Let them eat cake at Gulag city birthday party

Fri Aug 14, 2009 8:10pm EDT
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By Robin Paxton

MAGADAN, Russia (Reuters) - Yelena Zyuzka still doesn't understand why she was exiled to Magadan, but 62 years later she would happily share the enormous cake baked to celebrate the city's birthday.

The cream-filled slices were served up for the crowds that gathered in July to watch street performers, open-air concerts and a midnight firework display to mark the 70th year of Magadan, a city in Russia's Far East that was gateway to the most feared Gulags set up by Soviet leader Josef Stalin.

Too frail to walk on her own to the street party, the 85-year old shows cupboards stacked with biscuits, meat and vegetables. She is one of the few remaining survivors who chose to remain after the Gulags closed.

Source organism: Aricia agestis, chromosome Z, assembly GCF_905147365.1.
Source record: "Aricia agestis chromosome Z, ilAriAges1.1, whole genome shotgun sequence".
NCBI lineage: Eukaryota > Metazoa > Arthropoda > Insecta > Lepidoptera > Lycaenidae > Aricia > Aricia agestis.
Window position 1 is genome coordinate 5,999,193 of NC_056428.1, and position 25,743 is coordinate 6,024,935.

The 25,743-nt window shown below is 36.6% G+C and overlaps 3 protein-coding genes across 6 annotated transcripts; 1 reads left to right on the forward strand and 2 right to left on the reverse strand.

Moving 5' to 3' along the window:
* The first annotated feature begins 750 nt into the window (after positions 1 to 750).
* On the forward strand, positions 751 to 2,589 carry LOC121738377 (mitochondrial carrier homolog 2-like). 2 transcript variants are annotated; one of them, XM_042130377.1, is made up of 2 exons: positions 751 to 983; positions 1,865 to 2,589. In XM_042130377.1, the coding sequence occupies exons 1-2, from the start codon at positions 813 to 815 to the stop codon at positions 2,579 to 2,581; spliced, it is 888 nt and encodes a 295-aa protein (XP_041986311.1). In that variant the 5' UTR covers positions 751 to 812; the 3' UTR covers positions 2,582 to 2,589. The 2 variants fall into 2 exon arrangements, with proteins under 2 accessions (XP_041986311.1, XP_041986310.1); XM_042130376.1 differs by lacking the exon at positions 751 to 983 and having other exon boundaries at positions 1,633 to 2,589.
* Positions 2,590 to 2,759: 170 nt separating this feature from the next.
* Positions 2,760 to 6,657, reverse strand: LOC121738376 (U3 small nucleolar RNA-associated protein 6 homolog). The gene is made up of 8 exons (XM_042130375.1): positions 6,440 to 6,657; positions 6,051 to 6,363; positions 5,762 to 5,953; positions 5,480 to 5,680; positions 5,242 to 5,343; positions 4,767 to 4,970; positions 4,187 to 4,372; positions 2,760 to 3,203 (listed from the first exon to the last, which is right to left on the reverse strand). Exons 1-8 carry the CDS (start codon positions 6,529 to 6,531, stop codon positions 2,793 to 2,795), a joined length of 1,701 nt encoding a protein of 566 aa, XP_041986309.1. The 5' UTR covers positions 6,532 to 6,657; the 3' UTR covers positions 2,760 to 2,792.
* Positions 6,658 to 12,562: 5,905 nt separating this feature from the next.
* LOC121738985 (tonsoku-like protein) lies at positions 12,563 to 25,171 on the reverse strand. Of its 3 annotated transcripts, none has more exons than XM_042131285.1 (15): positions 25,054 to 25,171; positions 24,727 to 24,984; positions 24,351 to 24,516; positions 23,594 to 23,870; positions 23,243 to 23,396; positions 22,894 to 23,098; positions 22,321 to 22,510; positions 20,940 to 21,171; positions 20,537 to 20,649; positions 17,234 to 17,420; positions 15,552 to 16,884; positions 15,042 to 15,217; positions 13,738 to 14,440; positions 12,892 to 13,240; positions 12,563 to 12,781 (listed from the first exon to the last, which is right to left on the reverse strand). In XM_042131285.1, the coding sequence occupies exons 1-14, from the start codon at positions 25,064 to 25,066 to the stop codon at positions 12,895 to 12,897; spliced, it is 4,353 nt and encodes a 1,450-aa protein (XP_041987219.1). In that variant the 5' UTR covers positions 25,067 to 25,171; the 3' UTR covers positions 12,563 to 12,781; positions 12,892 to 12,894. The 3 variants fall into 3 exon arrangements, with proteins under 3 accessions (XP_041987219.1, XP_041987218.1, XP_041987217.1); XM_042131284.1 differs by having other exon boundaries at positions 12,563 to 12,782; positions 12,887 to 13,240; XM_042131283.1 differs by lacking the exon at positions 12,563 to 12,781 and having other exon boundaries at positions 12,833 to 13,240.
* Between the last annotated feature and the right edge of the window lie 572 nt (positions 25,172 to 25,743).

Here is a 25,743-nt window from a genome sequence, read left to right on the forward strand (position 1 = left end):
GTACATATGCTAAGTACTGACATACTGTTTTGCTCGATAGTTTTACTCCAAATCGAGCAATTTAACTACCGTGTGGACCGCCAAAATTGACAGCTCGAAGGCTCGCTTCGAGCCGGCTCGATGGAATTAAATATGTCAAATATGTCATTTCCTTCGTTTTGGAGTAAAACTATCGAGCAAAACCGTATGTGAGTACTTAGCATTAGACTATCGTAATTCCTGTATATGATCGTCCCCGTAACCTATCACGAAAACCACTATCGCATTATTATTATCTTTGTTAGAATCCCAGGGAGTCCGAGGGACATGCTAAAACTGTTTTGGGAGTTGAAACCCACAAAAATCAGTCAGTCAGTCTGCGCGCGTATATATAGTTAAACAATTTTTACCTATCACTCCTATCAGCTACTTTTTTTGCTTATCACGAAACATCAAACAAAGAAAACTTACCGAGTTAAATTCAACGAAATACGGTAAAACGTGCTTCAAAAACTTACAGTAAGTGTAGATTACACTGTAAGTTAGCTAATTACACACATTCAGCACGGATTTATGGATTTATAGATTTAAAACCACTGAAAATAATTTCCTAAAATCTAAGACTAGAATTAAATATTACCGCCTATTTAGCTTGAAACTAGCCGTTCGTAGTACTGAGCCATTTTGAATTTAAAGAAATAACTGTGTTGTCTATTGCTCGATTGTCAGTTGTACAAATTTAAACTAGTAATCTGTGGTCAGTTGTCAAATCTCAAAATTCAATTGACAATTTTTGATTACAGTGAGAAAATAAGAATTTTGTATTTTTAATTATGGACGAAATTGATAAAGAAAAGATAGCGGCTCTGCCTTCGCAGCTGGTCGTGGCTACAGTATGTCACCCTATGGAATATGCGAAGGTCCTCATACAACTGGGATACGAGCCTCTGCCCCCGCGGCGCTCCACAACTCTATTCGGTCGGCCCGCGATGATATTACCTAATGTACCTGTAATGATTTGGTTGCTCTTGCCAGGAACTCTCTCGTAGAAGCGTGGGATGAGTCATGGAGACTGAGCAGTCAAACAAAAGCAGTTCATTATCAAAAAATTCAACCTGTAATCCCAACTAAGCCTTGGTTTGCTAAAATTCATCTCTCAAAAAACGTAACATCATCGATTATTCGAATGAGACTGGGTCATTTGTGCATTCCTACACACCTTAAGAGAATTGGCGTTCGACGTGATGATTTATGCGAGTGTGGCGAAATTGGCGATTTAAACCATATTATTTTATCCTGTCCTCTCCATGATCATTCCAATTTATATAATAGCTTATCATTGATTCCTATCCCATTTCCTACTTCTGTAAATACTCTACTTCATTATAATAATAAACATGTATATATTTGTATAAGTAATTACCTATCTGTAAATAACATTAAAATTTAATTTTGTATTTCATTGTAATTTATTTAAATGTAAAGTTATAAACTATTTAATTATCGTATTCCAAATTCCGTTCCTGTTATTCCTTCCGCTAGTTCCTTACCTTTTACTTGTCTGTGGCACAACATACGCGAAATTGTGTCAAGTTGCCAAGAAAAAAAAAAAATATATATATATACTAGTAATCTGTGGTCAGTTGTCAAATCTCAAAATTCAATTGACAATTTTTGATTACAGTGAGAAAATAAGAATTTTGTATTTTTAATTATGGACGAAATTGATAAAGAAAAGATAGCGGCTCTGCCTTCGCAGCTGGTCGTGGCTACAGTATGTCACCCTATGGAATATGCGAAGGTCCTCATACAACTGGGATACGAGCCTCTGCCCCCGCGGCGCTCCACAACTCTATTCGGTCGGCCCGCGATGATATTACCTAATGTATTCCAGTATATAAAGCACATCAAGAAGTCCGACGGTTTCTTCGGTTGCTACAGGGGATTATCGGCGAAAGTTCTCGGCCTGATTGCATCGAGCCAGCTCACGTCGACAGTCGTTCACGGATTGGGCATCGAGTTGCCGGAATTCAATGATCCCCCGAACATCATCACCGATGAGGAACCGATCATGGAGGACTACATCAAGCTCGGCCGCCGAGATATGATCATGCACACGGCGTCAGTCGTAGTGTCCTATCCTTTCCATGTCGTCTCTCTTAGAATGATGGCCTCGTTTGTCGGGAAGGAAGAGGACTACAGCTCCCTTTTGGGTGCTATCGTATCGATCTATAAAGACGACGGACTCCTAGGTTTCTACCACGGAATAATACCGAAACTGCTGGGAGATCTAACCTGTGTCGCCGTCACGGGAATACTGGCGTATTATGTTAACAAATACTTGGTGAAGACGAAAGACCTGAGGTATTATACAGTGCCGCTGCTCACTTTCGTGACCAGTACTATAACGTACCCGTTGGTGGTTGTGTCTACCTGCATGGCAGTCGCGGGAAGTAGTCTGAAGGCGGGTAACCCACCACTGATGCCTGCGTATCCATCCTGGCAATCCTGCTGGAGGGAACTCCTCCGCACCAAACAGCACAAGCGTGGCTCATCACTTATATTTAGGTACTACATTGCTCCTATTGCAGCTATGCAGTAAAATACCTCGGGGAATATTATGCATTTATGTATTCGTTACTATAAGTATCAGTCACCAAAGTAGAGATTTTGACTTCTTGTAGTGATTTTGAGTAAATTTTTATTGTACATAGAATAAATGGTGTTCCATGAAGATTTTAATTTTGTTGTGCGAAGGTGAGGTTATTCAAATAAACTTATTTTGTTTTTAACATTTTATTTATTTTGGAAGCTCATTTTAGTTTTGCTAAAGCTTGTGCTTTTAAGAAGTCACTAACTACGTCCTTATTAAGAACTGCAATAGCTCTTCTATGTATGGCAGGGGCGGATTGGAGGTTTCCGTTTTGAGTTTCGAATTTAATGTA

There was certainly no celebration by the first wave of settlers.

"Oh! How my mother cried when they came," said Zyuzka of the day when, aged 23 and living in Ukraine, she was taken to serve her sentence of 10 years' exile.

Stalin needed labor to unearth the abundant gold reserves in this region more than 6,000 km (3,750 miles) northeast of Moscow. For two decades, he sent hundreds of thousands of prisoners to his most feared Gulags.

Magadan today exists on its gold mines, fishing and trade in the goods that arrive across the Sea of Okhotsk from ports further south. Most of the cars on its sloping streets are made in Japan.

The spare room of the apartment where Zyuzka has lived since 1961 is decorated with wallpaper depicting Dumbo, Disney's flying elephant, just in case her great-grandson comes back to stay. Only three, he now lives on the Pacific island of Sakhalin.   Continued...

<p>Yelena Zyuzka, 85, shows an archive photo in her apartment in Magadan, July 20, 2009. Seventy years of Soviet rule failed to subdue Russia's most isolated natives, but "perestroika" proved to be devastating. In the ensuing lawlessness, poachers decimated reindeer herds and unemployment was rife. REUTERS/Robin Paxton</p>